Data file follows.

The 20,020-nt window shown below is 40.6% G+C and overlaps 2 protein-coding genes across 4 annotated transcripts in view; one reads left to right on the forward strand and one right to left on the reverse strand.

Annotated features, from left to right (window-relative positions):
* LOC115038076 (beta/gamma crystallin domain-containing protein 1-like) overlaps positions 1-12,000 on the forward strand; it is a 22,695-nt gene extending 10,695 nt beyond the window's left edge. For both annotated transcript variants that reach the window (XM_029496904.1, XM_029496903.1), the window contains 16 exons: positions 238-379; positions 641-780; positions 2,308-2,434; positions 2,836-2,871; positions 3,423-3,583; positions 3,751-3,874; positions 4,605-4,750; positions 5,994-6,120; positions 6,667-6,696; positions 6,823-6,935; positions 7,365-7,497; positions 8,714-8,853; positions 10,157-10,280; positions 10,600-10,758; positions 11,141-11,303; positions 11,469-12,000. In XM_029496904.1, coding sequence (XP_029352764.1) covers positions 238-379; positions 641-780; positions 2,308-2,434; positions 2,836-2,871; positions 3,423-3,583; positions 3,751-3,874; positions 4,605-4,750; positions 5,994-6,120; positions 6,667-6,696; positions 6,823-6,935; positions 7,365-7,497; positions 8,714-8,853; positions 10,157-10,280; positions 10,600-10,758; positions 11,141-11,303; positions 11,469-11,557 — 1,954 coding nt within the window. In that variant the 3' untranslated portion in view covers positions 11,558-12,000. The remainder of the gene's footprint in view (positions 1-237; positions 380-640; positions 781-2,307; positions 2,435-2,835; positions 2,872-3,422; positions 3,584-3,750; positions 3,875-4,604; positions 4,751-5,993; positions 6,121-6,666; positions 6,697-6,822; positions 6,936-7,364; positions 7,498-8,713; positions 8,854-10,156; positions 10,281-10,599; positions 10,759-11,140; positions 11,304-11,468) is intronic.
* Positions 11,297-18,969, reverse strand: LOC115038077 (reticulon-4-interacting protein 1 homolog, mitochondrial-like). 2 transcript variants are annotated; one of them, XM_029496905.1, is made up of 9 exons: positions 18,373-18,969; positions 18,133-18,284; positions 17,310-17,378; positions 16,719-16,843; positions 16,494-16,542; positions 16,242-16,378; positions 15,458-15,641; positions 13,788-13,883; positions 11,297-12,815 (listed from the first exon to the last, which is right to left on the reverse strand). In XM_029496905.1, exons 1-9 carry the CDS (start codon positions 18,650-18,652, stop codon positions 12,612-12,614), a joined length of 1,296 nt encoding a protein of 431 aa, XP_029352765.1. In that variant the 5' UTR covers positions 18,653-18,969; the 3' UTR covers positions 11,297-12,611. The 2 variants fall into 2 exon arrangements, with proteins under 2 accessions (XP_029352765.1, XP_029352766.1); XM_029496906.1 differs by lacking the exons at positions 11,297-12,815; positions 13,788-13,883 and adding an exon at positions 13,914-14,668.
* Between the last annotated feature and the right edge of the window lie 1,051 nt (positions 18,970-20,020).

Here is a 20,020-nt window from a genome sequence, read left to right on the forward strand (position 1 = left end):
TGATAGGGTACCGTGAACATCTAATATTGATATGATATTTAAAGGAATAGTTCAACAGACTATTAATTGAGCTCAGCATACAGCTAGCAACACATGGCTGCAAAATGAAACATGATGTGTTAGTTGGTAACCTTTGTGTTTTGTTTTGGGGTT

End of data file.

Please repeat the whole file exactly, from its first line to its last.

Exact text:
The 20,020-nt window shown below is 40.6% G+C and overlaps 2 protein-coding genes across 4 annotated transcripts in view; one reads left to right on the forward strand and one right to left on the reverse strand.

Annotated features, from left to right (window-relative positions):
* LOC115038076 (beta/gamma crystallin domain-containing protein 1-like) overlaps positions 1-12,000 on the forward strand; it is a 22,695-nt gene extending 10,695 nt beyond the window's left edge. For both annotated transcript variants that reach the window (XM_029496904.1, XM_029496903.1), the window contains 16 exons: positions 238-379; positions 641-780; positions 2,308-2,434; positions 2,836-2,871; positions 3,423-3,583; positions 3,751-3,874; positions 4,605-4,750; positions 5,994-6,120; positions 6,667-6,696; positions 6,823-6,935; positions 7,365-7,497; positions 8,714-8,853; positions 10,157-10,280; positions 10,600-10,758; positions 11,141-11,303; positions 11,469-12,000. In XM_029496904.1, coding sequence (XP_029352764.1) covers positions 238-379; positions 641-780; positions 2,308-2,434; positions 2,836-2,871; positions 3,423-3,583; positions 3,751-3,874; positions 4,605-4,750; positions 5,994-6,120; positions 6,667-6,696; positions 6,823-6,935; positions 7,365-7,497; positions 8,714-8,853; positions 10,157-10,280; positions 10,600-10,758; positions 11,141-11,303; positions 11,469-11,557 — 1,954 coding nt within the window. In that variant the 3' untranslated portion in view covers positions 11,558-12,000. The remainder of the gene's footprint in view (positions 1-237; positions 380-640; positions 781-2,307; positions 2,435-2,835; positions 2,872-3,422; positions 3,584-3,750; positions 3,875-4,604; positions 4,751-5,993; positions 6,121-6,666; positions 6,697-6,822; positions 6,936-7,364; positions 7,498-8,713; positions 8,854-10,156; positions 10,281-10,599; positions 10,759-11,140; positions 11,304-11,468) is intronic.
* Positions 11,297-18,969, reverse strand: LOC115038077 (reticulon-4-interacting protein 1 homolog, mitochondrial-like). 2 transcript variants are annotated; one of them, XM_029496905.1, is made up of 9 exons: positions 18,373-18,969; positions 18,133-18,284; positions 17,310-17,378; positions 16,719-16,843; positions 16,494-16,542; positions 16,242-16,378; positions 15,458-15,641; positions 13,788-13,883; positions 11,297-12,815 (listed from the first exon to the last, which is right to left on the reverse strand). In XM_029496905.1, exons 1-9 carry the CDS (start codon positions 18,650-18,652, stop codon positions 12,612-12,614), a joined length of 1,296 nt encoding a protein of 431 aa, XP_029352765.1. In that variant the 5' UTR covers positions 18,653-18,969; the 3' UTR covers positions 11,297-12,611. The 2 variants fall into 2 exon arrangements, with proteins under 2 accessions (XP_029352765.1, XP_029352766.1); XM_029496906.1 differs by lacking the exons at positions 11,297-12,815; positions 13,788-13,883 and adding an exon at positions 13,914-14,668.
* Between the last annotated feature and the right edge of the window lie 1,051 nt (positions 18,970-20,020).

Here is a 20,020-nt window from a genome sequence, read left to right on the forward strand (position 1 = left end):
TGATAGGGTACCGTGAACATCTAATATTGATATGATATTTAAAGGAATAGTTCAACAGACTATTAATTGAGCTCAGCATACAGCTAGCAACACATGGCTGCAAAATGAAACATGATGTGTTAGTTGGTAACCTTTGTGTTTTGTTTTGGGGTT